Saturday, 30 November 2019
We had our coldest night of the season last night (and it look like it will be worse tonight). It took sometime to thaw out padlocks (in my hands) and break the ice that was stopping henhouse doors from opening! It will be interesting to see how things are tomorrow morning but at least the animals have a hard surface to walk on, a pleasant change from the mud of the past month.
A friend gave us about 30 willow stalks earlier this month. There are some gaps in the hedge on the south side of the small holding so we planted them there. The ground close to some of the gaps is quite wet at the moment due to the recent heavy rains but in future, the willow will be useful for soaking up the excess water. The exercise conjured up thoughts of basket making in the future. It could be a useful skill to learn!
Friday, 22 November 2019
This is a bit late as I've been so busy recently but here is the August video edition of Self-Sufficient in Suburbia. We start the month with the birth of a new baby goat, and spend much of the rest of the month making preserves!
Sunday, 17 November 2019
For the first time we took some of the goats to the small holding this afternoon. Two of the billies, Snow and Perky, were walked down the Tanfield bridlepath. When we got onto our land, we let them wander as they pleased. They spent most of their time eating grass but they did follow us around the whole field as we checked out the hedges!
Thursday, 14 November 2019
Things are starting to happen on our new small holding. We have now set up a compost and manure heap. We took a load of garden waste and goat muck in the land rover to the site. The location of the heap had to be carefully considered. There are DEFRA regulations on this matter - we can't just bung the heap anywhere. It has to be over 10 metres from a water course (we have a stream running down one side of our land) and over 50 metres from a bore hole or well (we have neither).
We found a suitable location. Our plan now is to move most of the material from the big compost heap on our Farside allotment to the small holding. That's going to take quite a few journeys.
I brought back another two of our ducks tonight. Both were a bit muddy but not as much as the one we brought back over the weekend. One was looking a bit under the weather. Once both had finished in the bath, they had perked up, had a good preen and are both back in the box ready to return to the allotment tomorrow.
A local gardening business donated a lorry load of wood chippings to the Whinnies Community Garden last week. It was far more that they needed so they told me I could take as much as I wanted. I put five barrowloads into the goat house. This has worked rather well.
Tuesday, 12 November 2019
One of the gardeners in the Whinnies grew lots of pumpkins for Halloween. He had a number left over at the start of November so he swapped them with me for a few barrow of manure. One of them was a bit bruised so it got fed to the goats. They loved it! The issue now is what to do with all the other pumpkins. Watch out for soup, pie, curry, chutney recipes heading this way!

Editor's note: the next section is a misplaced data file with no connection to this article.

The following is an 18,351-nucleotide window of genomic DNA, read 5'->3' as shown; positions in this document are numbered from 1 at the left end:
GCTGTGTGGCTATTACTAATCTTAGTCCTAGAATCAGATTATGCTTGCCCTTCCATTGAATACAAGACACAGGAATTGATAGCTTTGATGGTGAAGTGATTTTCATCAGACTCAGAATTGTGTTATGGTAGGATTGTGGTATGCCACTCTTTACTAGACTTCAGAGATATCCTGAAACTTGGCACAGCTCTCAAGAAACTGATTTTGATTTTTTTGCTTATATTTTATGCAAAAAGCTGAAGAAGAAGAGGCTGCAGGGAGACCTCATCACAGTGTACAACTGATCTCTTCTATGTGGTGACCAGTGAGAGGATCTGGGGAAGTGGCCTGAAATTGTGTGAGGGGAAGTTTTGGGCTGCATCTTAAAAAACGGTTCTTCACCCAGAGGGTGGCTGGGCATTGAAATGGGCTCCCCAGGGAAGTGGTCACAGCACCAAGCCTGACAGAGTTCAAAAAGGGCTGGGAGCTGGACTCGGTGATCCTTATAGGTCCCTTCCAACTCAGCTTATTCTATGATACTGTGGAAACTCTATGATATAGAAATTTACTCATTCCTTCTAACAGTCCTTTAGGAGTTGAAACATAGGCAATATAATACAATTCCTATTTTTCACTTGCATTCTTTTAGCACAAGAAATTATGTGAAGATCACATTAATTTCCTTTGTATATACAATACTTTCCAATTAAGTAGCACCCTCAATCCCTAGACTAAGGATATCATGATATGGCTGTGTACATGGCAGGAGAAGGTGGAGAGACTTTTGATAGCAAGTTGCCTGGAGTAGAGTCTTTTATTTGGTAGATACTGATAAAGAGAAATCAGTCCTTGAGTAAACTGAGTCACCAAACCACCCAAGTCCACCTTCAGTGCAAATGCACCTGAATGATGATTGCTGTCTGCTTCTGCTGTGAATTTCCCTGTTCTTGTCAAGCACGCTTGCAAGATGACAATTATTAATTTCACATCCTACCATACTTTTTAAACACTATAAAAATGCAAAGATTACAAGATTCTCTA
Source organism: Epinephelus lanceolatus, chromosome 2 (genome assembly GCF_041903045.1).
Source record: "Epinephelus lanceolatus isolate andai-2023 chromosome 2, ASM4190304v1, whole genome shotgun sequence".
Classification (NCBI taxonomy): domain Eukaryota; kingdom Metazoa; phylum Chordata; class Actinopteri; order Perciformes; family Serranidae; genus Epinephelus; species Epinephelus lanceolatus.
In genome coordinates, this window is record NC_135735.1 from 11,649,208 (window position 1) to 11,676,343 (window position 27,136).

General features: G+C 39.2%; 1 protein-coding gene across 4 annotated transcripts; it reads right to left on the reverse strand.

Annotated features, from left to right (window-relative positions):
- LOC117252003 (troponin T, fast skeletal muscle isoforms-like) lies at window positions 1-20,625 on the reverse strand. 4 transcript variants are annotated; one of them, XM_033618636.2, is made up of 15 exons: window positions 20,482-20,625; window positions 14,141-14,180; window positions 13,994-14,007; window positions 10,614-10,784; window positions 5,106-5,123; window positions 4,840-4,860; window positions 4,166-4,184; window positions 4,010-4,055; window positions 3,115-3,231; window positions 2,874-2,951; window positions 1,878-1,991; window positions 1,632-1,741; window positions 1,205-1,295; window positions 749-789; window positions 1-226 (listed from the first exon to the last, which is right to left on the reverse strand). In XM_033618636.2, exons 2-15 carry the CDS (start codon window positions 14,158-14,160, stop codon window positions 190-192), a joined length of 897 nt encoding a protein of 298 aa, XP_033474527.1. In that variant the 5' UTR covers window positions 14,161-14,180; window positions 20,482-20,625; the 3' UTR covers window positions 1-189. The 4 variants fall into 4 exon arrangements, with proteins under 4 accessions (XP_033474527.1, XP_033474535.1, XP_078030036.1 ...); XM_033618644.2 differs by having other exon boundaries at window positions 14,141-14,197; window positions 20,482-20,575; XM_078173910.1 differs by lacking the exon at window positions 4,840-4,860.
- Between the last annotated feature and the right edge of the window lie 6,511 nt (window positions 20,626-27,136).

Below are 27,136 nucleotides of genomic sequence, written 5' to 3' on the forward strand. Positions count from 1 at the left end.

Monday, 11 November 2019
Last week was a setback for us - and especially for the goats. Sadly, we lost Danny, the little black kid who we hand raised earlier this year. Somehow, a bit of rhododendron had got into a batch of privet we fed them. It is very toxic and the smaller kids were clearly affected by it. On Monday last week, we took Danny and Sandy to the vet. It was an emergency trip in at 11pm. Sandy did not appear to be too badly affected so she was not given any medication. Danny however was clearly unwell and quite distressed. The vet did her best and gave her medication. She calmed down a bit.
On Tuesday, Gertie was under the weather in the morning but by the evening she seemed to be better. Even Danny was heating a bit. Wednesday morning however saw both Gertie and Danny vomiting. I decided to monitor them until the afternoon when it was obvious another trip to the vet was needed.
Our main concern was Danny but both were given medication by the vet. Back home Gertie seemed well enough to go back to the paddock with the other nannies. Danny however we kept at home. She had a bad night and in the morning it was clear we were losing her. I made the difficult decision to take her back to the vet to put her to sleep. She died on my lap on the way in.
It was a very upsetting experience but the good news is that Gertie and Sandy are fully recovered.
A few days ago I spotted that one of our drakes was looking very muddy and not very happy. Ducks and drakes usually keep their feathers in good order. They preen themselves constantly and secrete a saliva from their bills that waterproofs the feathers and keeps the bird in good health. The drake in question was probably overwhelmed by the amount of mud we have due to the exceptionally heavy rain recently.
I brought him back home and cleaned him in the bath. He particularly liked the shower! We managed to get rid of the mud and we have been keeping him in the cage in the back garden for a few days so that he can thoroughly preen himself and get his feathers back into good shape. This needs to be done before he is back in the mud on the allotment. He is now in good shape and tomorrow he goes back home.
Friday, 1 November 2019
We had a large pile of logs and branches that had been chopped from trees and hedges over a year ago. Some were from storm-damaged trees. This afternoon we brought the chainsaw into use. The branches and logs have now been chopped into firewood though some of the thicker ones will need to be split. Now we know we won't be cold this winter!